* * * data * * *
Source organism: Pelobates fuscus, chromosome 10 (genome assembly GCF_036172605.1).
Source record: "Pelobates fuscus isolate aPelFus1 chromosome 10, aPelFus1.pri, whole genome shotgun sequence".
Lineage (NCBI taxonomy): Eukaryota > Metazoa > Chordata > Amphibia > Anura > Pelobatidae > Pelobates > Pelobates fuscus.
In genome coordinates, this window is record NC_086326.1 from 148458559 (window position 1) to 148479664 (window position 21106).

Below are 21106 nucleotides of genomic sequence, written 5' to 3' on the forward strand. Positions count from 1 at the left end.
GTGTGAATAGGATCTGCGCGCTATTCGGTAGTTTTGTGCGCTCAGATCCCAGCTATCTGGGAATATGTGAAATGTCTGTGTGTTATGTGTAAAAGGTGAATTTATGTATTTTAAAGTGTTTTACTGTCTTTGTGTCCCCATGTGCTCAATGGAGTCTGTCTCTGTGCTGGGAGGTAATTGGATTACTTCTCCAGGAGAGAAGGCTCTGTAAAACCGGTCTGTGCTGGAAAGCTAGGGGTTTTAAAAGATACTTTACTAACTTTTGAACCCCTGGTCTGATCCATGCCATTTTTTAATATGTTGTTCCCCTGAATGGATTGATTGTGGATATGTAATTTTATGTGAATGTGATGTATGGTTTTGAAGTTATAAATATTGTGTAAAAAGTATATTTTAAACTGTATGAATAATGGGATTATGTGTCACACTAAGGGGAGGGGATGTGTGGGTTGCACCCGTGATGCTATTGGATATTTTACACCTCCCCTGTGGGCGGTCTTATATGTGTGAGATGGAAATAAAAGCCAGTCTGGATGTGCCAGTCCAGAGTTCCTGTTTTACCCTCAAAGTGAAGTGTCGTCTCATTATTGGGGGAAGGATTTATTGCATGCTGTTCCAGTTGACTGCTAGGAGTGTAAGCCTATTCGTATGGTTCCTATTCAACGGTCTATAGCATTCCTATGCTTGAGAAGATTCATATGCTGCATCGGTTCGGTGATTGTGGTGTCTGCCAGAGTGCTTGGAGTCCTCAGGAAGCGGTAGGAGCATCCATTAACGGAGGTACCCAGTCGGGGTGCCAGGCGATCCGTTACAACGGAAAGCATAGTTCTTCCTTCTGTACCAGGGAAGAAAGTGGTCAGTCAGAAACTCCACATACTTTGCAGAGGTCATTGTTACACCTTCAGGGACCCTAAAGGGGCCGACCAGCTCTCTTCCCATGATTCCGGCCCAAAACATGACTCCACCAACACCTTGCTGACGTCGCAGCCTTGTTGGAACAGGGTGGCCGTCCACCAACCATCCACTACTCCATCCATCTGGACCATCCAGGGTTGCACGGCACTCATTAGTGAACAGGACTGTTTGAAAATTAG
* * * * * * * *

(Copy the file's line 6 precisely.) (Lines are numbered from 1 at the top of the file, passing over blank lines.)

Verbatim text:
GTGTGAATAGGATCTGCGCGCTATTCGGTAGTTTTGTGCGCTCAGATCCCAGCTATCTGGGAATATGTGAAATGTCTGTGTGTTATGTGTAAAAGGTGAATTTATGTATTTTAAAGTGTTTTACTGTCTTTGTGTCCCCATGTGCTCAATGGAGTCTGTCTCTGTGCTGGGAGGTAATTGGATTACTTCTCCAGGAGAGAAGGCTCTGTAAAACCGGTCTGTGCTGGAAAGCTAGGGGTTTTAAAAGATACTTTACTAACTTTTGAACCCCTGGTCTGATCCATGCCATTTTTTAATATGTTGTTCCCCTGAATGGATTGATTGTGGATATGTAATTTTATGTGAATGTGATGTATGGTTTTGAAGTTATAAATATTGTGTAAAAAGTATATTTTAAACTGTATGAATAATGGGATTATGTGTCACACTAAGGGGAGGGGATGTGTGGGTTGCACCCGTGATGCTATTGGATATTTTACACCTCCCCTGTGGGCGGTCTTATATGTGTGAGATGGAAATAAAAGCCAGTCTGGATGTGCCAGTCCAGAGTTCCTGTTTTACCCTCAAAGTGAAGTGTCGTCTCATTATTGGGGGAAGGATTTATTGCATGCTGTTCCAGTTGACTGCTAGGAGTGTAAGCCTATTCGTATGGTTCCTATTCAACGGTCTATAGCATTCCTATGCTTGAGAAGATTCATATGCTGCATCGGTTCGGTGATTGTGGTGTCTGCCAGAGTGCTTGGAGTCCTCAGGAAGCGGTAGGAGCATCCATTAACGGAGGTACCCAGTCGGGGTGCCAGGCGATCCGTTACAACGGAAAGCATAGTTCTTCCTTCTGTACCAGGGAAGAAAGTGGTCAGTCAGAAACTCCACATACTTTGCAGAGGTCATTGTTACACCTTCAGGGACCCTAAAGGGGCCGACCAGCTCTCTTCCCATGATTCCGGCCCAAAACATGACTCCACCAACACCTTGCTGACGTCGCAGCCTTGTTGGAACAGGGTGGCCGTCCACCAACCATCCACTACTCCATCCATCTGGACCATCCAGGGTTGCACGGCACTCATTAGTGAACAGGACTGTTTGAAAATTAG